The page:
From its perch in the sterile glass case, the armband draws you in.
Printed with bright red bars and a blue field to outline the Stars and Stripes of the American flag, the broad armband was manufactured in great numbers for use by the U.S. forces in all manner of operations for World War II, the most famous of which was Operation Overlord. We have turned the generic term “D-Day” into a reference to this monumental invasion. Not all armbands were worn on that mission; most were worn to signify pilots operating American airplanes, and by troops in various engagements to follow, such as Market Garden, and Varsity.
Printed on an ivory oil-impregnated cloth to withstand the rigors of war, to resist water, mud, and blood, and prevent it from being torn too readily from its host, the armbands survived, including this one, worn in Overlord and on display at the National Air & Space Museum’s Udvar-Hazy Center [http://airandspace.si.edu/visit/udvar-hazy-center/] in northern Virginia, within striking distance of Washington’s Dulles airport.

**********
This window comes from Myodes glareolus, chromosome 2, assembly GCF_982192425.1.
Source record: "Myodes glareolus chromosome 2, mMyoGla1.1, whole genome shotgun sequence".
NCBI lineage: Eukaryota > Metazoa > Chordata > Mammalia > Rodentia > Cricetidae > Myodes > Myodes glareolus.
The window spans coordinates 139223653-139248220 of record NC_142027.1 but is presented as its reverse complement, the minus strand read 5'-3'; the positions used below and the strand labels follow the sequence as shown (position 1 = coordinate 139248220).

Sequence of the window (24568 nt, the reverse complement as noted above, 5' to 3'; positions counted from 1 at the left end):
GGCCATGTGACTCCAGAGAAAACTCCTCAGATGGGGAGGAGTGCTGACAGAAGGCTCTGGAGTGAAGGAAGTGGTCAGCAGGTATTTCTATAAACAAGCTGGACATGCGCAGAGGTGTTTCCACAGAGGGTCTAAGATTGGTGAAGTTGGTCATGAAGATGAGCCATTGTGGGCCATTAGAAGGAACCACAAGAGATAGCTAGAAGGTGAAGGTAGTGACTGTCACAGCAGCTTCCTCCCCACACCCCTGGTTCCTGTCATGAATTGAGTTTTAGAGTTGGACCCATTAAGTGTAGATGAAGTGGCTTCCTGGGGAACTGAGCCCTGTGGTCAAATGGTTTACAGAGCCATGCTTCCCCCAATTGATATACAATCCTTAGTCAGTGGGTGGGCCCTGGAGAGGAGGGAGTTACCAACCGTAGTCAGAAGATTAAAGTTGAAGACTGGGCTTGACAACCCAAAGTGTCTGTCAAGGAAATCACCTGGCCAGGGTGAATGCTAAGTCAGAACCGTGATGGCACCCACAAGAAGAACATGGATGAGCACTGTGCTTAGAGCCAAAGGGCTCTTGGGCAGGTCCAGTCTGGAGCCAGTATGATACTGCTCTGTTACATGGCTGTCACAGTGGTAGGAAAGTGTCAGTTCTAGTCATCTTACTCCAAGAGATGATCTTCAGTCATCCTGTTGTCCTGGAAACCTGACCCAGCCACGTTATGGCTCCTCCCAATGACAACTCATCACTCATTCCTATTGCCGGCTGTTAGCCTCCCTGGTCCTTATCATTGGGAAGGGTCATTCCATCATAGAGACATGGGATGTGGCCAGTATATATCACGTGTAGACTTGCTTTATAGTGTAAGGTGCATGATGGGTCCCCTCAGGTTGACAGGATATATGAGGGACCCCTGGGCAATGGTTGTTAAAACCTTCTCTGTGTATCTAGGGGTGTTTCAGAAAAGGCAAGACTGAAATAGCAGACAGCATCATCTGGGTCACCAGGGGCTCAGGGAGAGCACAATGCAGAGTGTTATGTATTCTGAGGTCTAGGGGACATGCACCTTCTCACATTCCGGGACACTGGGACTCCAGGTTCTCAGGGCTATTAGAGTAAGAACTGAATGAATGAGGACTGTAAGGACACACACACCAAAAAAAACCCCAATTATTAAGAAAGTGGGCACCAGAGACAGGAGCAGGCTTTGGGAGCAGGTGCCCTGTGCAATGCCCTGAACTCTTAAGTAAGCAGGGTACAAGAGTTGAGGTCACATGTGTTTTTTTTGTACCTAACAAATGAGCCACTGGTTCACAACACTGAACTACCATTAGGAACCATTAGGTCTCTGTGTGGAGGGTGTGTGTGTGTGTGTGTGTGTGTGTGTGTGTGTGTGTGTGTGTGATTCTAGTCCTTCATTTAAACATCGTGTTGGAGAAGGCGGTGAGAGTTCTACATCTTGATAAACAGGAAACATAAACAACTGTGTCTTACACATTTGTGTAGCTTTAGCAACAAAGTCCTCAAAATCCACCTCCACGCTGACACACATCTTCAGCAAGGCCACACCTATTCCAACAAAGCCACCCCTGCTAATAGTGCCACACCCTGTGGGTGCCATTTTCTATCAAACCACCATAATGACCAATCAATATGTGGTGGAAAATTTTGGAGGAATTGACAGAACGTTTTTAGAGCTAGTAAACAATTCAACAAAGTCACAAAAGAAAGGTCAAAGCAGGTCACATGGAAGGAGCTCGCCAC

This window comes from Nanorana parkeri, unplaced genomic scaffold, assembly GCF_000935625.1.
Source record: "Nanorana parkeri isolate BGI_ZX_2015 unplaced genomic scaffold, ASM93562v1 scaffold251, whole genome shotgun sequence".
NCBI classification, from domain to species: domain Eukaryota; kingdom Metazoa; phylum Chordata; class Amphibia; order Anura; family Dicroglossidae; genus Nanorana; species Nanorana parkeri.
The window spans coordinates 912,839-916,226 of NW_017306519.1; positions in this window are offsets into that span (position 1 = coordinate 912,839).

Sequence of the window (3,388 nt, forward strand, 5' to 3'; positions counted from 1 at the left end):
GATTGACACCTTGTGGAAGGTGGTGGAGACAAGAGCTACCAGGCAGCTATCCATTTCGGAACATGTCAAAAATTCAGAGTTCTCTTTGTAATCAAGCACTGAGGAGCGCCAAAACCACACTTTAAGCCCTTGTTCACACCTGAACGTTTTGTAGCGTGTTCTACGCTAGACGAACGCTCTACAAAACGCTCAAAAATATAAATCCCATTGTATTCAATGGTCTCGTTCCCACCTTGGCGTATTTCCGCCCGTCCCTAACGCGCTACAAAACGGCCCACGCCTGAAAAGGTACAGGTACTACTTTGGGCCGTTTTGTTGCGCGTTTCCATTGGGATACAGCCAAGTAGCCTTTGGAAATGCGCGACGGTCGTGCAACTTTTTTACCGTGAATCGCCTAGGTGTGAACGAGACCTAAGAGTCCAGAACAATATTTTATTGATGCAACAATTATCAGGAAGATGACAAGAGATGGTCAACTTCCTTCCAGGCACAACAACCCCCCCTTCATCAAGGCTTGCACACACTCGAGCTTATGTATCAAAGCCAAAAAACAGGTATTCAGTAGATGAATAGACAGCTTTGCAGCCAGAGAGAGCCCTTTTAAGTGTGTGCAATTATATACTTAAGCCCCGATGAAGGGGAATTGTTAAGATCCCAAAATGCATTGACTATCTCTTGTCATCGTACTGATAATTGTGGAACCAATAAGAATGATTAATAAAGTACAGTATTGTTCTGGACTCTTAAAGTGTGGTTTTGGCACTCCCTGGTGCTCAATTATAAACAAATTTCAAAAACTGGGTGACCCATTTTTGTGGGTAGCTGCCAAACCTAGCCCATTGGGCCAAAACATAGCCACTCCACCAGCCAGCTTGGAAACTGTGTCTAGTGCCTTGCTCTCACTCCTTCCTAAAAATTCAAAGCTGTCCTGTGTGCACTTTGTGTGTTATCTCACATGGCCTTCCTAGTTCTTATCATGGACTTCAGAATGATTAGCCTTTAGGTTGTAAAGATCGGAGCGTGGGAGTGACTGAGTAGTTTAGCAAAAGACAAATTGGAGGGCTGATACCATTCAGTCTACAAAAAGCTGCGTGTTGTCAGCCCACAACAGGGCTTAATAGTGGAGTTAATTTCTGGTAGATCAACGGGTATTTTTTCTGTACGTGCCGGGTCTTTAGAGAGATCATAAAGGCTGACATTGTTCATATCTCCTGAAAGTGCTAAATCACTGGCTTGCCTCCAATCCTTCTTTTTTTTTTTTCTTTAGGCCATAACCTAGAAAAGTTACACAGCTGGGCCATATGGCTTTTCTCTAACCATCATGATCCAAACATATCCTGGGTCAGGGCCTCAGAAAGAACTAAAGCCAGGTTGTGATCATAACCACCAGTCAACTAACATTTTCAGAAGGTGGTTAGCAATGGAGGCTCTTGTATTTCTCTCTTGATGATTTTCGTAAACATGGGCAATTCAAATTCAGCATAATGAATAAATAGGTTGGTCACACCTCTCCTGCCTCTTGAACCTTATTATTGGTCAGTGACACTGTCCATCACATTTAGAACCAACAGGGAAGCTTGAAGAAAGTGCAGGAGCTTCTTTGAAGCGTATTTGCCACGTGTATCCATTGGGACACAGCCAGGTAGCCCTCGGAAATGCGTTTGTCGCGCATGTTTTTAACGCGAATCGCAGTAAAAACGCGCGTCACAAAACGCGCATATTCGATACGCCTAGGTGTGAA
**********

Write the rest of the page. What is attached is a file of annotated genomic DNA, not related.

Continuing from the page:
Printed by the box-full, they remain as reminders of the arms they circled, young, strong arms, of men who were courageous to blatantly foolhardy and recruited for the invasion in part for their lack of emotional knowledge of the horrors to come.
Printed to be pinned on around a boy’s sleeve, held by a safety pin. I now think of that same style of pin which holds my race bib on Memorial Day as I prepare to run the Bolder Boulder 10K [www.bolderboulder.com], running next to Marines, who too are there to honor our war dead. Those whose armbands were buried with them, never to return from France.
The armband evokes the immediate, intimate feeling that it once wrapped some son’s bicep, that son who would fight his way on shore, through the waves and across the shingle to meet fate. One last preparation before climbing off the boat into the water. One last moment of connection before the battle begun.
from May 30, 2014